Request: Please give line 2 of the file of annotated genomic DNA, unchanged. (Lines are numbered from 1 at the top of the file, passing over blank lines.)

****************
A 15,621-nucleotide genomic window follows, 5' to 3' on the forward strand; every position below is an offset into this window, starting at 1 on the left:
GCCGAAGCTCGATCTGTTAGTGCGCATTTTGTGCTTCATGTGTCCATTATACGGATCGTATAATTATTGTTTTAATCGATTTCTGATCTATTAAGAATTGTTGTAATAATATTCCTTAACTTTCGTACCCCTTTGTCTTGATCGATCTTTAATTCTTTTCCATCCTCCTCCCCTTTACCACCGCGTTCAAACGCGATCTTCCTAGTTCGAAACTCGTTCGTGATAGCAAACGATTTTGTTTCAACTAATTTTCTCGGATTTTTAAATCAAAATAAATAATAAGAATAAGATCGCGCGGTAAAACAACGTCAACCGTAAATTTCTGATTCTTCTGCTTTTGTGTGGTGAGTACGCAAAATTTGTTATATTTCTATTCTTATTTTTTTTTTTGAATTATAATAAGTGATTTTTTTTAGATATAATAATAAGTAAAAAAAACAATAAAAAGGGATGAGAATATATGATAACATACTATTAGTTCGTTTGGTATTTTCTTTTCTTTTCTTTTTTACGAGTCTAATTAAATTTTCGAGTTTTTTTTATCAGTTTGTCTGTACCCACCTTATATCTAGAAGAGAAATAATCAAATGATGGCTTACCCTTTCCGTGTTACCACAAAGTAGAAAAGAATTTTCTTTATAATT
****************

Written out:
GCCGAAGCTCGATCTGTTAGTGCGCATTTTGTGCTTCATGTGTCCATTATACGGATCGTATAATTATTGTTTTAATCGATTTCTGATCTATTAAGAATTGTTGTAATAATATTCCTTAACTTTCGTACCCCTTTGTCTTGATCGATCTTTAATTCTTTTCCATCCTCCTCCCCTTTACCACCGCGTTCAAACGCGATCTTCCTAGTTCGAAACTCGTTCGTGATAGCAAACGATTTTGTTTCAACTAATTTTCTCGGATTTTTAAATCAAAATAAATAATAAGAATAAGATCGCGCGGTAAAACAACGTCAACCGTAAATTTCTGATTCTTCTGCTTTTGTGTGGTGAGTACGCAAAATTTGTTATATTTCTATTCTTATTTTTTTTTTTGAATTATAATAAGTGATTTTTTTTAGATATAATAATAAGTAAAAAAAACAATAAAAAGGGATGAGAATATATGATAACATACTATTAGTTCGTTTGGTATTTTCTTTTCTTTTCTTTTTTACGAGTCTAATTAAATTTTCGAGTTTTTTTTATCAGTTTGTCTGTACCCACCTTATATCTAGAAGAGAAATAATCAAATGATGGCTTACCCTTTCCGTGTTACCACAAAGTAGAAAAGAATTTTCTTTATAATT